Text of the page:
Richmond Fontaine

TrackAlbum / EP
NorthlineWinnemucca
Post To WirePost To Wire
ThroughPost To Wire
NovocaineObliteration By Time
Savior Of TimeLost Son
The Water Wars$87 And A Guilty Conscience
That Gets Worse The Longer I Go
EP
The Kid From Belmont StreetThirteen Cities
The BoyfriendsWe Used To Think The Freeway
Sounded Like A River
InventoryThe High Country
I Can't Black It Out
If I Wake Up And Remember
You Can't Go Back If
There's Nothing To Go Back To

Richmond Fontaine photo 1

 

 

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Richmond Fontaine playlist

 

Contributor: Justine Harvey

Unusually I discovered Richmond Fontaine not through hearing a song on the radio or seeing them live but through reading the novels of frontman Willy Vlautin. His novels are slices of Americana where likeable characters find themselves in bad situations and make terrible decisions. Petty theft, gambling, drinking, absent fathers, unsuitable lovers, that sort of thing. Richmond Fontaine’s lyrics cover similar territory. If it wasn’t already obvious, this is alt-country.

Starting the list where I began my Richmond Fontaine journey with songs from their 4th and 5th albums, Winnemucca and Post To Wire. It was 2010 and faced with a rack of Richmond Fontaine CDs, I didn’t really know where to begin so picked out two that contained songs that related to Vlautin’s books. Post To Wire includes a song called Alison Johnson, the main character in the book “Northline” while Winnemucca includes the song Northline. Richmond Fontaine’s work is littered with this sort of thing, references to characters in Vlautin’s books, and characters recurring across songs.

Anyway, this turned out to be a good tactic as both albums are great and Northline remains my favourite Richmond Fontaine song. It begins quietly with Vlautin’s strained voice describing a woman he used to know, then his voice softens on the refrain “her bloodshot blue eyes” before the chorus kicks in. The chorus contains the perfect succinct description of drifting apart from someone, “her letters turned to postcards and they never appear”. No words wasted but perfectly expressing something many of us have experienced – although in the digital age text messages may have replaced postcards.

Post To Wire is probably Richmond Fontaine’s most accessible album – lots of proper songs with choruses, although there is a narrative that loosely runs through it about a character called Walter. The song Post To Wire was always going to be on this list. Like Northline, it grabbed my attention on first listen and has continued to be a favourite. It is a duet between Willy Vlautin and Deborah Kelly (from the Austin band The Damnations) and their voices work brilliantly together. It is a love song of sorts, a reconciliation between two people who are tired of arguing, beaten down by life. This is probably as upbeat as things are going to get …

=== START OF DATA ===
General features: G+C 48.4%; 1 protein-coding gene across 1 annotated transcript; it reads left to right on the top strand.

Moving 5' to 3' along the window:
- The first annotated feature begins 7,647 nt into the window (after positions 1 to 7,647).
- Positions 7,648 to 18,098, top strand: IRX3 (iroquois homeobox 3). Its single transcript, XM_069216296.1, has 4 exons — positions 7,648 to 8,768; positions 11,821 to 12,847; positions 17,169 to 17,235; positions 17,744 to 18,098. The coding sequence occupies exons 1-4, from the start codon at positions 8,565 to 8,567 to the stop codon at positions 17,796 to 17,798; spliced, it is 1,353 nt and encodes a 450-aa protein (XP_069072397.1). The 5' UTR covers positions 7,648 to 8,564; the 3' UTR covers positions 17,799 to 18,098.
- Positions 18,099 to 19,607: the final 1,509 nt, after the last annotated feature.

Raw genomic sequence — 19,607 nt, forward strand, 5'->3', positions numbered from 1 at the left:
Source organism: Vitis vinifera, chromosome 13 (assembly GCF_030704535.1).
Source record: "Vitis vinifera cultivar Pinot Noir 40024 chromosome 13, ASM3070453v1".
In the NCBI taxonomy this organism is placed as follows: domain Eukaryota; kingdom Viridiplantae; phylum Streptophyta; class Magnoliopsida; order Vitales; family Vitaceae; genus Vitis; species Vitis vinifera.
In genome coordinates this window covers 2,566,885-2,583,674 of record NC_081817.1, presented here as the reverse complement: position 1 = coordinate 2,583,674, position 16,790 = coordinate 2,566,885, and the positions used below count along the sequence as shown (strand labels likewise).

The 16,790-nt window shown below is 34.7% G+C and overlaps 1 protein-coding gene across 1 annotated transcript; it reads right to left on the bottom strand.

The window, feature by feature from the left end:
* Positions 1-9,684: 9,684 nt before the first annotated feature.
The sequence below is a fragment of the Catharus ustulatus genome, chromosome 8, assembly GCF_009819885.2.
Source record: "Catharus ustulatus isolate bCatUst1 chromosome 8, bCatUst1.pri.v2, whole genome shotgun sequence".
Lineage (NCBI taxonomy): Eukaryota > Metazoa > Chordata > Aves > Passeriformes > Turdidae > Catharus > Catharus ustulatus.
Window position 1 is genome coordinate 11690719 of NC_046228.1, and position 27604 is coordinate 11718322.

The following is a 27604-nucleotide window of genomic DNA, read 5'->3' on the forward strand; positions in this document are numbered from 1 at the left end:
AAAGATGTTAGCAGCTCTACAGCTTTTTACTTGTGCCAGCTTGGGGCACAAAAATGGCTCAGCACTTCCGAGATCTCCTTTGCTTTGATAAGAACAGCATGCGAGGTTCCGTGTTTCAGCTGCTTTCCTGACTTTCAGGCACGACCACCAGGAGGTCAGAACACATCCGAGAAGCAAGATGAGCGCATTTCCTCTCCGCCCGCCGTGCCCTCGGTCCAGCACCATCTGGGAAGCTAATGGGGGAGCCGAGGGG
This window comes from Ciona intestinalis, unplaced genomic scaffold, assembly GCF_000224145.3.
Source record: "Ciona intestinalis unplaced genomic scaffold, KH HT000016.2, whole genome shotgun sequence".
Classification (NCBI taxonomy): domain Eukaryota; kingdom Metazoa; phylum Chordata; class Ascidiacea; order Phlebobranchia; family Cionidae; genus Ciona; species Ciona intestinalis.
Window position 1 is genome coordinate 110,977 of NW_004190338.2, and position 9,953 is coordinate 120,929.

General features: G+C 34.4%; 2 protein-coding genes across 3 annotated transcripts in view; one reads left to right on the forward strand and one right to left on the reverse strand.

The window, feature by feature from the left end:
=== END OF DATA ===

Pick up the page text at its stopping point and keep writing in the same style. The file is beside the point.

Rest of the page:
Through is my second choice from Post To Wire. Beginning with the line “you walked with a limp” which may sound like clichéd Country and Western misery territory but it becomes something altogether more subtle and sensitive. It is about possibly about depression/addiction/missing someone – I’m not entirely sure. I swing between thinking of it being hopeful or utterly heartbreaking, but either way it gets under my skin every time I hear it.

After those two mid-career albums I’ve explored the rest of Richmond Fontaine’s work, mostly on Spotify I’ll admit. Somehow I managed to miss them live and haven’t read much about them. So this list is based solely on listening to the music in near enough a vacuum, free from the usual baggage of fancying the guitarist or preferring their earlier work. In fact it was only in putting this list together that I started to have a real idea of the chronology of their albums but my choices have turned out to pretty much span their 20 year career. Novocaine was originally recorded for their first album Safety in 1996 so is technically the oldest song on this list. I’m not going to pretend to own that record – the version I know and love is from the 2006 album Obliteration By Time which brings together re-recordings of many of their early songs. It is a simple song complete with a poppy chorus about wanting to numb the pain of everyday life.

Savior Of Time is another old one, but in its original third album recording. It is more on the alt side of alt-country with definite shades of Hüsker Dü. Vlautin’s voice is lower in the mix than on later records and it thrashes along nicely, again with a catchy chorus which I seem to be susceptible to. It is about picking up a girlfriend with mental health problems and driving around town – a very specific situation but, like all the best writing, there is something very relatable to it.

The Water Wars from the 2007 EP $87 And A Guilty Conscience That Gets Worse The Longer I Go is pretty much the quintessential Richmond Fontaine song. It could be a Vlautin short story. It includes a veritable checklist of tropes from Vlautin’s work. Stealing money from a friend, getting drunk, ending up “in the can”, going to Vegas, getting a low paid job – all here along with an incredibly catchy refrain about the West.